“I got a headache. I need to go home and make some ramen,” I whined. Since I couldn’t return the lipstick to the counter now, under May’s watch, I could return it tomorrow, on my own.

She nodded and walked to the exit with me. As we were about to get out, she dashed back to the cosmetic counter. I knew she was checking to see if the sample was still missing. She came back with a big frown. She couldn’t even look at me. My heart sank.

We parted our ways in Flushing. That was the last time I ever spoke to May, my first girlfriend in NYC.

I went back to Macy’s on Saturday. A new sample lipstick stood there like a pointing finger. I left the old, untouched sample on the counter. Would the sales girl even notice or care? Macy’s was having a giant sale that day. I bought the jumpsuit at half price, and a down coat for $59. It wiped out my saving and half of the food money for the week. But the coat would keep me warm in my little room. My landlady kept the house just above the freezing point. I had a feeling Phillis would hate the jumpsuit. She’d be disappointed to see my naked face on Monday. But she’d have to wait.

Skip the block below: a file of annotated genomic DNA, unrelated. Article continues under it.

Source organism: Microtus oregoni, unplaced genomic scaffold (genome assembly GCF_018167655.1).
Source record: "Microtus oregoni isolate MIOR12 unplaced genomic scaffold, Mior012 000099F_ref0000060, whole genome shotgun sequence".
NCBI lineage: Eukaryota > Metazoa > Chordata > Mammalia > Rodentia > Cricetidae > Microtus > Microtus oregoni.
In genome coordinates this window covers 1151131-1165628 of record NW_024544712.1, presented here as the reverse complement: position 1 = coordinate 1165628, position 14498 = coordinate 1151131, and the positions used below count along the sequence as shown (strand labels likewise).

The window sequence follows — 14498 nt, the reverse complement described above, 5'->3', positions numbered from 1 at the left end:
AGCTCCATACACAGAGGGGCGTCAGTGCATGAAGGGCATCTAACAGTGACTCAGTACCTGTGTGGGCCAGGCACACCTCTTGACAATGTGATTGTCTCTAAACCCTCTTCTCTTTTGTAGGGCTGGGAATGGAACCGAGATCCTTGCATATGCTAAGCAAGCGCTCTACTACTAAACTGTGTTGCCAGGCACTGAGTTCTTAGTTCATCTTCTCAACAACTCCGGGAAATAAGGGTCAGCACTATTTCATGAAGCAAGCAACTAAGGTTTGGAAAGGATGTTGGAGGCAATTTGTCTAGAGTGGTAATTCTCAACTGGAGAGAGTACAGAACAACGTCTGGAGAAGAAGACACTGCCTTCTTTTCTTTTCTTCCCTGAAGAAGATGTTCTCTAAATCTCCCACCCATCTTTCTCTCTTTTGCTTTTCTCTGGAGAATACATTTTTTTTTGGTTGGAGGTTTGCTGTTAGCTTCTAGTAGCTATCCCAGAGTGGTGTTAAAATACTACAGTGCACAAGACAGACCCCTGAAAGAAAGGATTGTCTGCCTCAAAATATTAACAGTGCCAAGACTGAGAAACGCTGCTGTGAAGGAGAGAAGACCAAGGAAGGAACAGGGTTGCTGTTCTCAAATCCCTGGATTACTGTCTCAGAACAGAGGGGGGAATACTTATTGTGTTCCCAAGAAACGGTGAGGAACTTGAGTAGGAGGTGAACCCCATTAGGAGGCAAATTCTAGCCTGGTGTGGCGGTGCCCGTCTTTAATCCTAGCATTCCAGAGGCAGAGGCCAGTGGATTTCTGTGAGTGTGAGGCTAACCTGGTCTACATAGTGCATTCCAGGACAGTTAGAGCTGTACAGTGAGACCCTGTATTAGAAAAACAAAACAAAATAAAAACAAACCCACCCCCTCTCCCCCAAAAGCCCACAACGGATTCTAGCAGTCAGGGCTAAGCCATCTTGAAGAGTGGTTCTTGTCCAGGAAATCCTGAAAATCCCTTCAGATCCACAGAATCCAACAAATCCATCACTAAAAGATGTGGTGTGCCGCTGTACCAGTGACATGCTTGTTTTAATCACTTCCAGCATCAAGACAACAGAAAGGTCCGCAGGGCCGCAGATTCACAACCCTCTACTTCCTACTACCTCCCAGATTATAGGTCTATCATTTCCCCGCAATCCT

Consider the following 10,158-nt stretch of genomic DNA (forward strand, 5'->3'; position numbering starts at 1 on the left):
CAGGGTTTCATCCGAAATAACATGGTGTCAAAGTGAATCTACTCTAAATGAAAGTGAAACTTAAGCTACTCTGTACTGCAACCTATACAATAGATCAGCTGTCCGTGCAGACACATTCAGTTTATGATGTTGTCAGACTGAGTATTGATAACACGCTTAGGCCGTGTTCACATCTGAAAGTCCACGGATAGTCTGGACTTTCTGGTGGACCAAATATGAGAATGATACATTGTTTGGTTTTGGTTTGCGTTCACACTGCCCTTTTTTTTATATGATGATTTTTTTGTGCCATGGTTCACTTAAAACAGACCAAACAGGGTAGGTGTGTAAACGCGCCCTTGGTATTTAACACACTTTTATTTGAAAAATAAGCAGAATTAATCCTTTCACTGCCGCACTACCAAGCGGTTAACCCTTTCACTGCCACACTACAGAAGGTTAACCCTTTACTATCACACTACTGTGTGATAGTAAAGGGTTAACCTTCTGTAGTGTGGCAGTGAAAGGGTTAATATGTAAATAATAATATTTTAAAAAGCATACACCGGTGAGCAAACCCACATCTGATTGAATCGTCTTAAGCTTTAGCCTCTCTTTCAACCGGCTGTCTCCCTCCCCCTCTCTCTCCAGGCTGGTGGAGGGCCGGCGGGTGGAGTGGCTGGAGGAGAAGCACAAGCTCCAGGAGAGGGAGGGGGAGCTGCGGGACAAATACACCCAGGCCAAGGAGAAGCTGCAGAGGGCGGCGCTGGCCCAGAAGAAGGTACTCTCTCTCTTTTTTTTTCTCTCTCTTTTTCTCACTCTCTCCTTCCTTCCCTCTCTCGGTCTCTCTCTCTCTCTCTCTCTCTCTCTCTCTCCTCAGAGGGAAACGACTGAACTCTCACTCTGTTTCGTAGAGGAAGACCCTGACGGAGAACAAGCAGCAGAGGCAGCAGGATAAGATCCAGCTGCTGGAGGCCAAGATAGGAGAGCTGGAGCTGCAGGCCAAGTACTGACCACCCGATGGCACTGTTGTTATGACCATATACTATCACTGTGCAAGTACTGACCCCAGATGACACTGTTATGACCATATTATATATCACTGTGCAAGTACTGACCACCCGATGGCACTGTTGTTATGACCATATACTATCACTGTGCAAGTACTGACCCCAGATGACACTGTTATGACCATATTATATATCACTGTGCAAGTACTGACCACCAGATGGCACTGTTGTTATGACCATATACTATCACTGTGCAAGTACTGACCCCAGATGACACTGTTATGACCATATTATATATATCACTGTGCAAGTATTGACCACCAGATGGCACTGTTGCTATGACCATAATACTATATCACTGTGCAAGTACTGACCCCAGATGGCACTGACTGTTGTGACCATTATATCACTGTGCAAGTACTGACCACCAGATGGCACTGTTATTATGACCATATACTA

I walked out of Macy’s in my new clothes, the first “big” purchase I made with my first paycheck in America. Deep in my heart, a question kept gnawing: is this why I left everything behind for America? To make money then spend it all on a jumpsuit and coat?

I stopped a passerby and asked her to take a picture of my first “American Dream” outside Macy’s, for my parents, siblings and friends in China.

A Kind of Intelligence–the Whale Who Knows “Thank You”

A Kind of Intelligence–the Whale Who Knows “Thank You”